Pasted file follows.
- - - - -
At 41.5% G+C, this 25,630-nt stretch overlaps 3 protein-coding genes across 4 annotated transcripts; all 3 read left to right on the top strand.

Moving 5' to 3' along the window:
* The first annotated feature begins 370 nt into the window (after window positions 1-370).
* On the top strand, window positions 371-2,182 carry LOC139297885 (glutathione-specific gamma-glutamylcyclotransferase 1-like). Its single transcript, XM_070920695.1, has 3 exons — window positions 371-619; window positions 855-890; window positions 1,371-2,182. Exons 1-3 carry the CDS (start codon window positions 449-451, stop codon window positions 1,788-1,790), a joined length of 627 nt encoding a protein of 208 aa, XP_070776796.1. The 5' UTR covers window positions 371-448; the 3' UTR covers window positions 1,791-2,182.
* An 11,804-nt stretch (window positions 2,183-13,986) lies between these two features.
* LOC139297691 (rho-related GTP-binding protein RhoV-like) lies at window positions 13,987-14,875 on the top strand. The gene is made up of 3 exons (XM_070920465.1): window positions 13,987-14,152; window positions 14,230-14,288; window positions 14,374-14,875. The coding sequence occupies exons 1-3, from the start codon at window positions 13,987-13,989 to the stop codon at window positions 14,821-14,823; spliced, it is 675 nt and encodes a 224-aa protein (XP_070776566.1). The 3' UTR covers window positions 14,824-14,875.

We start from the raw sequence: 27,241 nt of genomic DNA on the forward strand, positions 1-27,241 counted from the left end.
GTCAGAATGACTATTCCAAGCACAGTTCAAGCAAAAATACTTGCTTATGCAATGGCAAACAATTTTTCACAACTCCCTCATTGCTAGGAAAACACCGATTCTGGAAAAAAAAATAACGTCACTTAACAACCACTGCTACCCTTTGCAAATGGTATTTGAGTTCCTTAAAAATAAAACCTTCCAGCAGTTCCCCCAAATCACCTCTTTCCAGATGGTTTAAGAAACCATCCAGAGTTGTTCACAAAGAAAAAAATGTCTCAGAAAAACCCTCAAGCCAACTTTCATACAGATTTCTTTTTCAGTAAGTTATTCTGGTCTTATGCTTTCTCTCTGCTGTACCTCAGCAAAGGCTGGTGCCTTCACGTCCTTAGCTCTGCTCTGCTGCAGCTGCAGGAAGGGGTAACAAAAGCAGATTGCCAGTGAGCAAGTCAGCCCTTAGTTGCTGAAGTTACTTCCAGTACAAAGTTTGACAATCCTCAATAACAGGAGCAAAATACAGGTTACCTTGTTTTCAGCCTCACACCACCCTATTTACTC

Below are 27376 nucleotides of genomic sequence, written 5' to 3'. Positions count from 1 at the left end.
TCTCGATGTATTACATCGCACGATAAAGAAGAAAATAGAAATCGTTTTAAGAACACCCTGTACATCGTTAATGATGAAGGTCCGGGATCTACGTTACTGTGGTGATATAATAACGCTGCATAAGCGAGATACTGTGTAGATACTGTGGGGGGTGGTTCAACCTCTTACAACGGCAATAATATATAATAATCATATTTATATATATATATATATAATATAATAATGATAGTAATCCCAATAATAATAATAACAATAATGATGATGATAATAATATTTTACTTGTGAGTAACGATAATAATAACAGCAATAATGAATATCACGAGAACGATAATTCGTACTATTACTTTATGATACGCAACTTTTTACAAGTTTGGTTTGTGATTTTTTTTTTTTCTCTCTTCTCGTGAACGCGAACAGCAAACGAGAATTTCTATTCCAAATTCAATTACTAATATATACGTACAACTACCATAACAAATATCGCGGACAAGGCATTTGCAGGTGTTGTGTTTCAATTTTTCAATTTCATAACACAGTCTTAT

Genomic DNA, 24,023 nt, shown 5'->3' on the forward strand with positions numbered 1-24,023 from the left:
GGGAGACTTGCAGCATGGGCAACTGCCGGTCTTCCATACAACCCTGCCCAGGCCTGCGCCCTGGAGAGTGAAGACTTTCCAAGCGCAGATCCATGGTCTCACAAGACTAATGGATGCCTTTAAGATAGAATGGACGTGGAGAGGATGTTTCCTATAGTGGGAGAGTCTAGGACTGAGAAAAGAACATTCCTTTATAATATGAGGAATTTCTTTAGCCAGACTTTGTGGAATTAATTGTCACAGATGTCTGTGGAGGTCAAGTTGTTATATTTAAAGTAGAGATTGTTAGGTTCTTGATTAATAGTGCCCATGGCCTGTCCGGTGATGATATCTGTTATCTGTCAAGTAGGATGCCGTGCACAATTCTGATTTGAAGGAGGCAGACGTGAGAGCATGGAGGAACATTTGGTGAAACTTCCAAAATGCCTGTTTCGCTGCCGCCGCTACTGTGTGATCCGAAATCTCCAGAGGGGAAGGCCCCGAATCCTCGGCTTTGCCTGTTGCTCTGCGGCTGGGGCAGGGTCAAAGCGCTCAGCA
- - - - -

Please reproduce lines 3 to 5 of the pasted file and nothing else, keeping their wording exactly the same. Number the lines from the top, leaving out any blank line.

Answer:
* The first annotated feature begins 370 nt into the window (after window positions 1-370).
* On the top strand, window positions 371-2,182 carry LOC139297885 (glutathione-specific gamma-glutamylcyclotransferase 1-like). Its single transcript, XM_070920695.1, has 3 exons — window positions 371-619; window positions 855-890; window positions 1,371-2,182. Exons 1-3 carry the CDS (start codon window positions 449-451, stop codon window positions 1,788-1,790), a joined length of 627 nt encoding a protein of 208 aa, XP_070776796.1. The 5' UTR covers window positions 371-448; the 3' UTR covers window positions 1,791-2,182.
* An 11,804-nt stretch (window positions 2,183-13,986) lies between these two features.